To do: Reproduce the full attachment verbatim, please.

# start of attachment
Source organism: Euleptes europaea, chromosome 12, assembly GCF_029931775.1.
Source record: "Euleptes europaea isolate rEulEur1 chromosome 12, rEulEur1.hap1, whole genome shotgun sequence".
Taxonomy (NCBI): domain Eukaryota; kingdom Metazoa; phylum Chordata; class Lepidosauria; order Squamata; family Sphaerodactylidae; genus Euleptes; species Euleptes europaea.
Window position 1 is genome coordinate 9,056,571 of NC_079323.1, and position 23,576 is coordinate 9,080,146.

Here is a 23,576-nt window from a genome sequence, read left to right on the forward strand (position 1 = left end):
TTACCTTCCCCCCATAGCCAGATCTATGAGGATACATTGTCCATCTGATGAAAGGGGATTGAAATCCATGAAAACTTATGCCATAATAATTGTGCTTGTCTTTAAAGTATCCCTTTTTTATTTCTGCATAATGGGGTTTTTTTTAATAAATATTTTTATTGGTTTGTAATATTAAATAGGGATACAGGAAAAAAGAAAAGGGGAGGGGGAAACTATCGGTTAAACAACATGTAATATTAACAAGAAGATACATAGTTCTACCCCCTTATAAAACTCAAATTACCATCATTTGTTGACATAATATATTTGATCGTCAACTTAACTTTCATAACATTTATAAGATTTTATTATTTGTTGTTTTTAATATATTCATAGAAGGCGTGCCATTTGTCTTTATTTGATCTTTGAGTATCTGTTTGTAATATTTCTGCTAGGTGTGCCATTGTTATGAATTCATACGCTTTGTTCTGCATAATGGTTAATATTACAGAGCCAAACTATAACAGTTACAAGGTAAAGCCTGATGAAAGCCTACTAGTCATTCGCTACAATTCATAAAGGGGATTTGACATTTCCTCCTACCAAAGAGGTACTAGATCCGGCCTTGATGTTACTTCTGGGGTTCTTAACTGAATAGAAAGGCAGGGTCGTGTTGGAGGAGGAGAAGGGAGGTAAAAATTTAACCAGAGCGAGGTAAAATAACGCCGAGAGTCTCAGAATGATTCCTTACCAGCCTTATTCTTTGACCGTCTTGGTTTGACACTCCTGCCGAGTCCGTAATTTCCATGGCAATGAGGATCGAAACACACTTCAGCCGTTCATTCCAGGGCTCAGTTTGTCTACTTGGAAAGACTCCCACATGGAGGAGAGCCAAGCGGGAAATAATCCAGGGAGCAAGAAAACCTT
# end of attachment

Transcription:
Source organism: Euleptes europaea, chromosome 12, assembly GCF_029931775.1.
Source record: "Euleptes europaea isolate rEulEur1 chromosome 12, rEulEur1.hap1, whole genome shotgun sequence".
Taxonomy (NCBI): domain Eukaryota; kingdom Metazoa; phylum Chordata; class Lepidosauria; order Squamata; family Sphaerodactylidae; genus Euleptes; species Euleptes europaea.
Window position 1 is genome coordinate 9,056,571 of NC_079323.1, and position 23,576 is coordinate 9,080,146.

Here is a 23,576-nt window from a genome sequence, read left to right on the forward strand (position 1 = left end):
TTACCTTCCCCCCATAGCCAGATCTATGAGGATACATTGTCCATCTGATGAAAGGGGATTGAAATCCATGAAAACTTATGCCATAATAATTGTGCTTGTCTTTAAAGTATCCCTTTTTTATTTCTGCATAATGGGGTTTTTTTTAATAAATATTTTTATTGGTTTGTAATATTAAATAGGGATACAGGAAAAAAGAAAAGGGGAGGGGGAAACTATCGGTTAAACAACATGTAATATTAACAAGAAGATACATAGTTCTACCCCCTTATAAAACTCAAATTACCATCATTTGTTGACATAATATATTTGATCGTCAACTTAACTTTCATAACATTTATAAGATTTTATTATTTGTTGTTTTTAATATATTCATAGAAGGCGTGCCATTTGTCTTTATTTGATCTTTGAGTATCTGTTTGTAATATTTCTGCTAGGTGTGCCATTGTTATGAATTCATACGCTTTGTTCTGCATAATGGTTAATATTACAGAGCCAAACTATAACAGTTACAAGGTAAAGCCTGATGAAAGCCTACTAGTCATTCGCTACAATTCATAAAGGGGATTTGACATTTCCTCCTACCAAAGAGGTACTAGATCCGGCCTTGATGTTACTTCTGGGGTTCTTAACTGAATAGAAAGGCAGGGTCGTGTTGGAGGAGGAGAAGGGAGGTAAAAATTTAACCAGAGCGAGGTAAAATAACGCCGAGAGTCTCAGAATGATTCCTTACCAGCCTTATTCTTTGACCGTCTTGGTTTGACACTCCTGCCGAGTCCGTAATTTCCATGGCAATGAGGATCGAAACACACTTCAGCCGTTCATTCCAGGGCTCAGTTTGTCTACTTGGAAAGACTCCCACATGGAGGAGAGCCAAGCGGGAAATAATCCAGGGAGCAAGAAAACCTT